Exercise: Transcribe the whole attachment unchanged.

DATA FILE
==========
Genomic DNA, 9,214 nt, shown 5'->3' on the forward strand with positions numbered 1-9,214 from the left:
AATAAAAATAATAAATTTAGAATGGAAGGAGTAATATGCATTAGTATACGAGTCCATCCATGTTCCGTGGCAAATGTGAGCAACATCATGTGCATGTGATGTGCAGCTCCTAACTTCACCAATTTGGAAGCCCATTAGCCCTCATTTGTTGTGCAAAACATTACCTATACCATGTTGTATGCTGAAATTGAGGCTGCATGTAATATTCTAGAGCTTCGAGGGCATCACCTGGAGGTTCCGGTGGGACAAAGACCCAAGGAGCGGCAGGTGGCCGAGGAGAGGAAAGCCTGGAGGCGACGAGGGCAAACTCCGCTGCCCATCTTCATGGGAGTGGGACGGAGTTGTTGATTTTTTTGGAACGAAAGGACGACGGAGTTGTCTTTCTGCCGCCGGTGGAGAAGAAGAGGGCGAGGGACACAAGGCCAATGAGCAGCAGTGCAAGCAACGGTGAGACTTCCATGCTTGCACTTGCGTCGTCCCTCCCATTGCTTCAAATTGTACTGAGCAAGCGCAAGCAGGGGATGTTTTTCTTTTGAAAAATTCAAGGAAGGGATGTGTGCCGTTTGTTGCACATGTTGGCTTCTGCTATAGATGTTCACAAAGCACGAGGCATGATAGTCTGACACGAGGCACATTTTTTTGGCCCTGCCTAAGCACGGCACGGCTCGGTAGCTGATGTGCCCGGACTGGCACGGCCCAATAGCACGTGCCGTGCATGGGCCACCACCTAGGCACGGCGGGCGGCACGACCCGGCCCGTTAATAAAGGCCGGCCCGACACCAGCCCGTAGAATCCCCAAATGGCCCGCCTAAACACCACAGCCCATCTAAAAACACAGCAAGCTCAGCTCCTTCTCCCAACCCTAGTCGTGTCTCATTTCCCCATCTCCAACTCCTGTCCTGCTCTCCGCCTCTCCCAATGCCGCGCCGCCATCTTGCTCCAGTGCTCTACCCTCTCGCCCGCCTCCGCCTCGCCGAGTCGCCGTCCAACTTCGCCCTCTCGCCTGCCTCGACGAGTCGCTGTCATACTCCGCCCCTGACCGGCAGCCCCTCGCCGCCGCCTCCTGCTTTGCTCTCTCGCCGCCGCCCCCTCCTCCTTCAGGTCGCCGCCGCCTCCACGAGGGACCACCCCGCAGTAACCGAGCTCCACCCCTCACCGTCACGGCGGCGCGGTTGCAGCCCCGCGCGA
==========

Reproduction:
Genomic DNA, 9,214 nt, shown 5'->3' on the forward strand with positions numbered 1-9,214 from the left:
AATAAAAATAATAAATTTAGAATGGAAGGAGTAATATGCATTAGTATACGAGTCCATCCATGTTCCGTGGCAAATGTGAGCAACATCATGTGCATGTGATGTGCAGCTCCTAACTTCACCAATTTGGAAGCCCATTAGCCCTCATTTGTTGTGCAAAACATTACCTATACCATGTTGTATGCTGAAATTGAGGCTGCATGTAATATTCTAGAGCTTCGAGGGCATCACCTGGAGGTTCCGGTGGGACAAAGACCCAAGGAGCGGCAGGTGGCCGAGGAGAGGAAAGCCTGGAGGCGACGAGGGCAAACTCCGCTGCCCATCTTCATGGGAGTGGGACGGAGTTGTTGATTTTTTTGGAACGAAAGGACGACGGAGTTGTCTTTCTGCCGCCGGTGGAGAAGAAGAGGGCGAGGGACACAAGGCCAATGAGCAGCAGTGCAAGCAACGGTGAGACTTCCATGCTTGCACTTGCGTCGTCCCTCCCATTGCTTCAAATTGTACTGAGCAAGCGCAAGCAGGGGATGTTTTTCTTTTGAAAAATTCAAGGAAGGGATGTGTGCCGTTTGTTGCACATGTTGGCTTCTGCTATAGATGTTCACAAAGCACGAGGCATGATAGTCTGACACGAGGCACATTTTTTTGGCCCTGCCTAAGCACGGCACGGCTCGGTAGCTGATGTGCCCGGACTGGCACGGCCCAATAGCACGTGCCGTGCATGGGCCACCACCTAGGCACGGCGGGCGGCACGACCCGGCCCGTTAATAAAGGCCGGCCCGACACCAGCCCGTAGAATCCCCAAATGGCCCGCCTAAACACCACAGCCCATCTAAAAACACAGCAAGCTCAGCTCCTTCTCCCAACCCTAGTCGTGTCTCATTTCCCCATCTCCAACTCCTGTCCTGCTCTCCGCCTCTCCCAATGCCGCGCCGCCATCTTGCTCCAGTGCTCTACCCTCTCGCCCGCCTCCGCCTCGCCGAGTCGCCGTCCAACTTCGCCCTCTCGCCTGCCTCGACGAGTCGCTGTCATACTCCGCCCCTGACCGGCAGCCCCTCGCCGCCGCCTCCTGCTTTGCTCTCTCGCCGCCGCCCCCTCCTCCTTCAGGTCGCCGCCGCCTCCACGAGGGACCACCCCGCAGTAACCGAGCTCCACCCCTCACCGTCACGGCGGCGCGGTTGCAGCCCCGCGCGA